Background A 38 year old man presented for HIV testing following his male partner’s diagnosis. Examination revealed systolic and decrescendo diastolic heart murmurs, palpable thrill, bounding pulses, and positive Corrigan’s sign. He had not tested previously for HIV or syphilis and had been in a monogamous relationship for 8 years. We describe this man who was asymptomatic – from both HIV and aortic valve disease – with incidental diagnosis of severe syphilitic aortitis following partner notification for HIV.
Results HIV antibody test was positive with baseline viral load 239505 copies/ml and CD4 count 103 cell/μL (8%). Syphilis serology was positive with rapid plasma reagin (RPR) 1:4. CXR was unremarkable. ECG was consistent with left ventricular hypertrophy with strain. Echo revealed severe mixed aortic valve disease, left ventricular hypertrophy, good LV systolic function and normal aortic arch appearance. He commenced prednisolone 60 mg OD for 5d, 72 hr before starting three weekly doses of 2.4 MU benzathine penicillin. He was admitted for 48 hr for cardiac monitoring at the start of treatment – which proceeded with no complication. Multidisciplinary involvement with GU physicians, cardiologists and cardiothoracic surgeons was instigated from the start with aortic valve ± root replacement planned imminently.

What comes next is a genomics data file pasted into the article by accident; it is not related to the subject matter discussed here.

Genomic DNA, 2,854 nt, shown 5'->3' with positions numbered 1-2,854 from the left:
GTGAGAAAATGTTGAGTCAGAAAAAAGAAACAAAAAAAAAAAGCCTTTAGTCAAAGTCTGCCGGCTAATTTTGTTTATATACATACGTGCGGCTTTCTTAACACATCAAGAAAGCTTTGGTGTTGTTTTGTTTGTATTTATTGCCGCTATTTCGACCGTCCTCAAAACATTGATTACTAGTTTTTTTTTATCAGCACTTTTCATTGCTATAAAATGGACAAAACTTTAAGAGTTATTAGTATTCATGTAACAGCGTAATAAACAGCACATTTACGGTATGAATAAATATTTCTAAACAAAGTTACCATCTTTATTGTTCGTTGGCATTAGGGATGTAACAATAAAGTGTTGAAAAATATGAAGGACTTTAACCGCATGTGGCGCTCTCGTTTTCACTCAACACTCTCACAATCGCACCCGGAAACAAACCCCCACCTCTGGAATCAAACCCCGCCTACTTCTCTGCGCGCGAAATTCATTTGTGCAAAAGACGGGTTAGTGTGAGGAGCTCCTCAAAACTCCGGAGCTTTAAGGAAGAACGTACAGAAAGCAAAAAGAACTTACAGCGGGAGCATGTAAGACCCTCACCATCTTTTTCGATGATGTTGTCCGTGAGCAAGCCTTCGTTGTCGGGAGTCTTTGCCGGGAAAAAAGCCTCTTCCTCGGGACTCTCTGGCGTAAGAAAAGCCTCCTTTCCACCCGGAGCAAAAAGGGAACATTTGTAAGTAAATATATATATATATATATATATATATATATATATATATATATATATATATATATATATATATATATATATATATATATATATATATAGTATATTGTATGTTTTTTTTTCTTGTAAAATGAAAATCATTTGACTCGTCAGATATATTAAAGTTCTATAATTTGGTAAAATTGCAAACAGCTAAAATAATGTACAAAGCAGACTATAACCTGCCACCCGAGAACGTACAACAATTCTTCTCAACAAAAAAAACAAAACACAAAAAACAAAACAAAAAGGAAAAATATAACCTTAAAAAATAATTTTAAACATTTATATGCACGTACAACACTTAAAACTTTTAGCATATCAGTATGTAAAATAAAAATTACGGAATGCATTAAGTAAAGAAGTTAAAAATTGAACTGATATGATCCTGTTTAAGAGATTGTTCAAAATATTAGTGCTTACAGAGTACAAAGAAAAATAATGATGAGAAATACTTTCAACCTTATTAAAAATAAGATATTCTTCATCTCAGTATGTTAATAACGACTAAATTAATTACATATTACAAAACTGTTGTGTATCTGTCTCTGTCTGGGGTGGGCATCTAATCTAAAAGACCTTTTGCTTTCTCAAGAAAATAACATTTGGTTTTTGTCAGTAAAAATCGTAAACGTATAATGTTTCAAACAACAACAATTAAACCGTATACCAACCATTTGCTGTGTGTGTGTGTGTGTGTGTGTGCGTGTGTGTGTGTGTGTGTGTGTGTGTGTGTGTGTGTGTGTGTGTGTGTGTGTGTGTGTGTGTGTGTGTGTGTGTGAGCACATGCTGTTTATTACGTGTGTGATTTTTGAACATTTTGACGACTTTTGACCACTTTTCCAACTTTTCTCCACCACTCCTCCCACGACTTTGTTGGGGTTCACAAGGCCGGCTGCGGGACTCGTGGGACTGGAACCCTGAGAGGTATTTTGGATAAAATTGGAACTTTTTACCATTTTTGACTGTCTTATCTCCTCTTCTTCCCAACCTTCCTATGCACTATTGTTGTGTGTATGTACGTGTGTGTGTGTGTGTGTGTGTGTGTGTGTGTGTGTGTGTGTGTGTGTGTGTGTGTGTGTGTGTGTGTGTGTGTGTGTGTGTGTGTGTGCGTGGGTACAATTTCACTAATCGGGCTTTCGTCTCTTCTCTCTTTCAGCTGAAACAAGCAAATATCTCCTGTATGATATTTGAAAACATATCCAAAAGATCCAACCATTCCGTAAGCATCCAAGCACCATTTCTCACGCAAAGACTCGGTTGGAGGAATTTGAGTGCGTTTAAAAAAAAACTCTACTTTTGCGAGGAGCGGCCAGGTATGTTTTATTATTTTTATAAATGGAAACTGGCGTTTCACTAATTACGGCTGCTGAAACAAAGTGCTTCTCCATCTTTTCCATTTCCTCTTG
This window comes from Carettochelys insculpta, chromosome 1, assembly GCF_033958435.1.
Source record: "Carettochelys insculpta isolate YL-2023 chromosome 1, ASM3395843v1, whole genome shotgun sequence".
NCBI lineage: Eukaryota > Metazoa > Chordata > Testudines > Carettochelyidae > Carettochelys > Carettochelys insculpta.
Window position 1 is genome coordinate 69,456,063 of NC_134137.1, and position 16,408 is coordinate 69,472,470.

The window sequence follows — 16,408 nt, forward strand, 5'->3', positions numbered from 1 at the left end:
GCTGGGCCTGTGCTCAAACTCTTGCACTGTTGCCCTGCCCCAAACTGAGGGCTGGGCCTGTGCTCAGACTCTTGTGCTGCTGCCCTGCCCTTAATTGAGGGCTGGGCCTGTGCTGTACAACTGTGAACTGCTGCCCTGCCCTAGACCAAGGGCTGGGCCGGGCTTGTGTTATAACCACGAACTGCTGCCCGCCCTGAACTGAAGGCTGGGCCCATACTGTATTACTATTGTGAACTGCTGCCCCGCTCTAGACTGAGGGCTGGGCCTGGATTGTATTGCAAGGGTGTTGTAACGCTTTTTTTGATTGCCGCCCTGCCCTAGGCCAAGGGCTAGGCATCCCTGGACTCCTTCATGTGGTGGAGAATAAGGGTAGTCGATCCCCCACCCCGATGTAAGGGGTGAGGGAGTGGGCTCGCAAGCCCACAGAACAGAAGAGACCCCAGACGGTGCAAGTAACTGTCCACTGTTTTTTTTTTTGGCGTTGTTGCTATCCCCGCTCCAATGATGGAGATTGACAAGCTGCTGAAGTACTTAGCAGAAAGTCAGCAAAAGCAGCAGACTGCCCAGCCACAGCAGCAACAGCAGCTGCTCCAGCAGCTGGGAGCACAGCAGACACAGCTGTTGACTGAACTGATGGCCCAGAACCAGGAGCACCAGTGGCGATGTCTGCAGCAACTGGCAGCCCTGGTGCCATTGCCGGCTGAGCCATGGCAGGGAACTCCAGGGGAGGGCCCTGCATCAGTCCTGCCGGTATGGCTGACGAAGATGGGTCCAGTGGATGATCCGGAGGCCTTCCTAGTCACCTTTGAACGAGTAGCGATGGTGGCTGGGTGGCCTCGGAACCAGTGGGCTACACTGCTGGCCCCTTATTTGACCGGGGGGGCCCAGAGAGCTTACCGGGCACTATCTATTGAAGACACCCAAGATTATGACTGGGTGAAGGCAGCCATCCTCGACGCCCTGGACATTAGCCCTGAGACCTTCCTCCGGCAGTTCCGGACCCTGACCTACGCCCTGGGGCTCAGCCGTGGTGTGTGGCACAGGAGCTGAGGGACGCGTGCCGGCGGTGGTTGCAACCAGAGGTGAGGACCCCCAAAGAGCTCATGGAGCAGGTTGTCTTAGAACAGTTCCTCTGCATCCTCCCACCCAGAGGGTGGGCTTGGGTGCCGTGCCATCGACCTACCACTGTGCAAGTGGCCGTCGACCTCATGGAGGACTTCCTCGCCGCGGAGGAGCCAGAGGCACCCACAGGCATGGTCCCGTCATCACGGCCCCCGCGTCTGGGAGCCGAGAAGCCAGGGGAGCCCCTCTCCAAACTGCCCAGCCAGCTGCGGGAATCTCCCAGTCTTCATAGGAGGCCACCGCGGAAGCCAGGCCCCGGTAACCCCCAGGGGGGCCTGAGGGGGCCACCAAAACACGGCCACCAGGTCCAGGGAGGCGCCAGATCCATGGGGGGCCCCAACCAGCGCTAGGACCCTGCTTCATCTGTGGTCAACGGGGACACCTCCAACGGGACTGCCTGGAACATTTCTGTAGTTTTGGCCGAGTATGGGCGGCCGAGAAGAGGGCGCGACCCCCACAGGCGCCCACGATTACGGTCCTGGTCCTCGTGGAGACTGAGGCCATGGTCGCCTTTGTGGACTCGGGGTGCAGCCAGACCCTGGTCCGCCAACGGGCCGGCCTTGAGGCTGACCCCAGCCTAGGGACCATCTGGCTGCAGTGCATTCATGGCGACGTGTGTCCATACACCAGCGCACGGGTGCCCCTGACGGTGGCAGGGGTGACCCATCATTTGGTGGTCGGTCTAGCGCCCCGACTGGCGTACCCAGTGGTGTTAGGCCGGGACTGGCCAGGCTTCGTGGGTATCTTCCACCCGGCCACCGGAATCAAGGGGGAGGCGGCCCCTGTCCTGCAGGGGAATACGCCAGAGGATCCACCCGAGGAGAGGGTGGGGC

Discussion Resurgence of syphilis in the UK was reported in the late 1990s with an ongoing epidemic since, mainly involving MSM. Cardiovascular syphilis typically occurs 15–30 years following primary infection with Treponema pallidum, with complications in 10% of cases. Could this man be amongst the first cases to develop tertiary syphilis in this latest epidemic?
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